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Originally appearing in Volume V23, Page 916 of the 1911 Encyclopedia Britannica.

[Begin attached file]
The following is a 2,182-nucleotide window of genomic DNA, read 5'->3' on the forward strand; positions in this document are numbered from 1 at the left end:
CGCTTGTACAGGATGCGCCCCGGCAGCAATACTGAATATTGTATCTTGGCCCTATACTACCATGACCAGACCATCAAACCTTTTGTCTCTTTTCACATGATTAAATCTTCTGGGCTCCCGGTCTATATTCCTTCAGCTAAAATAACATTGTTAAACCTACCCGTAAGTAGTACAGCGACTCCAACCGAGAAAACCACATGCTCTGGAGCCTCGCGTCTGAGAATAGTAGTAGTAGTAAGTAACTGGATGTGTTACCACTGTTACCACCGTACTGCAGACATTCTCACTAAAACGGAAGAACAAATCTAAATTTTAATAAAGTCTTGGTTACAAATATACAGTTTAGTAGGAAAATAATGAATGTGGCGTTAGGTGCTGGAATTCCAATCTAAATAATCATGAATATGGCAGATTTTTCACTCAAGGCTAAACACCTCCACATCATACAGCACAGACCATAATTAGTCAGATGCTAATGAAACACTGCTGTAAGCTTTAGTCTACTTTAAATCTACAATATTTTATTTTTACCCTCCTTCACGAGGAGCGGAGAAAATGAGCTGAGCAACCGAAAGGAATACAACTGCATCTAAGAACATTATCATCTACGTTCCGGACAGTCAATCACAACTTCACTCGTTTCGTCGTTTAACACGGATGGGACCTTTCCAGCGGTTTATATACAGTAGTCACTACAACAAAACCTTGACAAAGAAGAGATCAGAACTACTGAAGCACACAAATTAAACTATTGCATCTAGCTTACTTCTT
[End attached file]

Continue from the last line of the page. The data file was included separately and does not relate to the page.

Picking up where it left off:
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RUSSIAN LITERATURE. To get a clear idea of Russian literature, it will be most convenient for us to divide it into oral and written. The first of these sections includes the interesting byliny, or " tales of old time," as the word may be translated, which have come down to us in great numbers, as they have been sung by wandering minstrels all over the country. The scholars who have given their attention to these compositions have made the following division of them into cycles: (I) that of the older heroes; (2) that of Vladimir, prince of Kiev; (3) that of Novgorod; (4) that of Moscow; (5) that of the Cossacks; (6) that of Peter the Great; (7) the modern period. These poems, if they may be so sonsan~t styled, are not in rhyme; the ear is satisfied with ~ a certain cadence which is observed throughout. For a long time they were neglected, and the collection of them began only towards the conclusion of the 17th century. The style of Russian literature which prevailed from the time of Lomonosov was wholly based upon the French or pseudo-classical school. It was, therefore, hardly likely that these peasant songs would attract attention. But when the gospel of romanticism was preached and the History of Karamzin appeared, a new impulse was given to the collection of all the remains of popular literature. In 1804 appeared a volume based upon those which had been gathered together by Cyril or Kirsha. Danilov, a Cossack, at the beginning of the 18th century. They were received with much enthusiasm, and a second edition was published in 1818. In the following year there appeared at Leipzig a translation of many of these pieces into German, in consequence of which they became known much more widely. This little book of 16o pages is important because the originals of some of the byliny translated in it are now lost. Since that time large collections of these poems have been published, edited by Rybnikov,Hilferding,Sreznevskiy, Avenarius and others. These curious productions have all the characteristics of popular poetry in the endless repetitions of certain conventional phrases—the " green wine," " the bright sun " (applied to a hero), " the damp earth " and others. The heroes of the first cycle are monstrous beings, and seem to be merely impersonifications of the powers of nature; such are Volga Vseslavich, Mikula Selianinovich and Sviatogor. They are called the bogatyri starshie. Sometimes we have the giants of the mountain, as Sviatogor, and the serpent Gorinich, the root of part of both names being gora (mountain). The serpent Gorinich lives in caves, and has the care of the precious metals. Sometimes animal natures are mixed up with them, as zmei-bogatyr, who unites the qualities of the serpent and the giant, and bears the name of Tugarin Zmievich. There is the Pagan Idol (Idolistche Poganskoe), a great glutton, and Nightingale the Robber (Solovey Razboinik), who terrifies travellers and lives in a nest built upon six oaks. In the second cycle the legends group themselves round the celebrated Prince Vladimir of Kiev. The chief hero is Ilya Muromets, who performs prodigies of valour, and is of gigantic stature and superhuman strength. The cycle of Novgorod deals with the stories of Vasilii Buslaevich and Sadko, the rich merchant. The fourth cycle deals with the autocracy; already Moscow has become the capital of the future empire. We are told of the taking of Kazan, of the. conquest of Siberia by Yermak, of Ivan the Terrible and his confidant Maliuta Skurlatovich. It is observable that in the popular tradition Ivan is not spoken of with any hatred. As early as 1619 some of these byliny were committed to writing by Richard James, an Oxford graduate who was in Russia as chaplain of the embassy. The most pathetic is that relating to the unfortunate Xenia, the daughter of Boris Godunov. Yermak, the conqueror of Siberia, forms the subject of a very spirited lay, and there is another on the death of Ivan the Terrible. Considering the relation in which she stood to the Russians, we cannot wonder that Marina, the wife of the false Demetrius, appears as a magician. Many spirited poems are consecrated to the achievements of Stenka Razin, the bold robber of the Volga, who was for a long time a popular hero. The cycle of Peter the Great is a very interesting one. We have songs in abundance on the achievements of the tsar, as the taking of Azov in 1696. There is also a poem on the execution of the streltsy, and another on the death of Peter. In the more modern period there are many songs on Napoleon. The Cossack songs, written in the Little Russian language, dwell upon the glories of the sech, the sufferings of the people from the invasions of the Turks and Mongols, the exploits of the Haidamaks and, lastly, the fall of the Cossack republic. Besides these, the Russians can boast of large collections of religious poems, many of them containing very curious legends. In them we have a complete store of the beliefs of the Middle Ages. A rich field may be found here for the study of comparative mythology and folk-lore. Many of them are of considerable antiquity, and some seem to have been derived from the Midrash. Some of the more important of these have been collected by Beszonov. Besides the byliny or legendary poems, the Russians have large collections of skazki or folk-tales, which have been gathered together by Sakharov, Afanasiev and others. They also are full of valuable materials for the study of comparative mythology. Leaving the popular and oral literature, we come to what has been committed to writing. The earliest specimen of Earliest Russian, properly so called, must be considered the written Ostromir Codex, written by the diak Gregory at the literature. order of Ostromir, the posadnik or governor of Novgorod. This is a Russian recension of the Slavonic Gospels, of the date 106-57. Of the year 1073 we have the Izbornik or " Miscellany " of Sviatoslay. It was written by John the diak or deacon for that prince, and is a kind of Russian encyclopaedia, drawn from Greek sources. The date is 1076. The style is praised by Buslaev as clear and simple. The next monument of the language is the Discourse concerning the Old and New Testament, by Hilarion, metropolitan of Kiev. In this work there is a panegyric on Prince Vladimir of Kiev, the hero of so much of the Russian popular poetry. Other writers are Theodosius, a monk of the Pestcherskiy cloister, who wrote on the Latin faith and some Pouchenia or " Instructions, " and Luke Zhidiata, bishop of Novgorod, who has left us a curious Discourse to the Brethren. From the writings of Theodosius we see that many pagan habits were still in vogue among the people. He finds fault with them for allowing these to continue, and also for their drunkenness; nor do the monks escape his censures. Zhidiata writes in a more vernacular style than many of his contemporaries; he eschews the declamatory tone of • the Byzantine authors. With the so-called Chronicle of Nestor (q.v.) begins the long series of the Russian annalists. There is a regular catena of these chronicles, extending with only two breaks Annalists to the time of Alexis Mikhailovich, the father of Peter and the Great. Besides the work attributed to Nestor, travellers. we have chronicles of Novgorod, Kiev, Volhynia and many others. Every town of any importance could boast of its annalists, Pskov and Suzdal among others. In some respects these compilations, the productions of monks in their cloisters, remind us of the Anglo-Saxon Chronicle, dry details alternating with here and there a picturesque incident; and many of these annals abound with the quaintest stories. There are also works of early travellers, as the igumen Daniel, who visited the Holy Land at the end of the rlth and beginning of the 12th century. A later traveller was Athanasius Nikitin, a merchant of Tver, who visited India in 1470. He has left a record of his adventures, which has been translated into English and published for the Hakluyt Society. Later also is the account written by the two merchants, Korobeinikov and Grekov. They were sent with a sum of money to the Holy Sepulchre to entreat the monks to pray without ceasing for the soul of the son of Ivan the Terrible, whom his father had killed. A curious monument of old Slavonic times is the Pouchenie (" Instruction "), written by Vladimir Monomakh for the benefit of his sons. This composition is generally found inserted in the Chronicle of Nestor; it gives a quaint picture of the daily life of a Slavonic prince. In the 12th century we have the sermons of Cyril, the bishop of Turov, which are attempts to imitate in Russian the florid Byzantine style. In his sermon on Holy Week, Christianity is represented under the form of spring, Re/Iglous Itterature. Paganism and Judaism under that of winter, and evil thoughts are spoken of as boisterous winds. And here may be mentioned the many lives of the saints and the Fathers to be found in early Russian literature. Some of these have been edited by Count Bezborodko in his Pametniki Starinnoy Russkoy Literatury (" Memorials of Ancient Russian Literature "). We now come to the story of the expedition of Prince Igor, which is a kind of bylina in prose, and narrates the expedition of Igor, prince of Novgorod-Severskiy, against the Polovtzes. The manuscript was at one time preserved The Story of Igor in a monastery at Yaroslavl, but was burnt in the great fire at Moscow in the year 1812. Luckily the story had been edited (after a fashion) by Count Musin-Pushkin, and a transcript was also found among the papers of the empress Catherine. The original was seen by several men of letters in Russia, Karamzin among the number. There is a mixture of Christian and heathen allusions, but there are parallels to this style of writing in such a piece as the " Discourse of a Lover of Christ and Advocate of the True Faith, " from which an extract has been given by Buslaev in his Chrestomathy. There is a great deal of poetical spirit in the story of Igor, and the metaphors are frequently very vigorous. Mention is made in it of another bard named Boyan, but none of his inspirations have come down to us. A strange legend is that of the tsar Solomon and Kitovras, but the story occurs in the popular literatures other of many countries. Some similar productions among the Popular Russians are merely adaptations of old Bulgarian tales, tales. especially the so-called apocryphal writings. The Zadonstchina is a sort of prose poem much in the style of the "Story of Igor, " and the resemblance of the latter to this piece and to many other of the skazania included in or attached to the Russian chronicle, furnishes an additional proof of its genuineness. The account of the battle of the " Field of Woodcocks, " which was gained by Dmitri Donskoy over the Mongols in 1380, has come down in three important versions. The first bears the title " Story of the Fight of the Prince Dmitri Ivanovich with Mamai "; it is rather meagre in details but full of expressions showing the patriotism of the writer. The second version is more complete in its historical details, but still is not without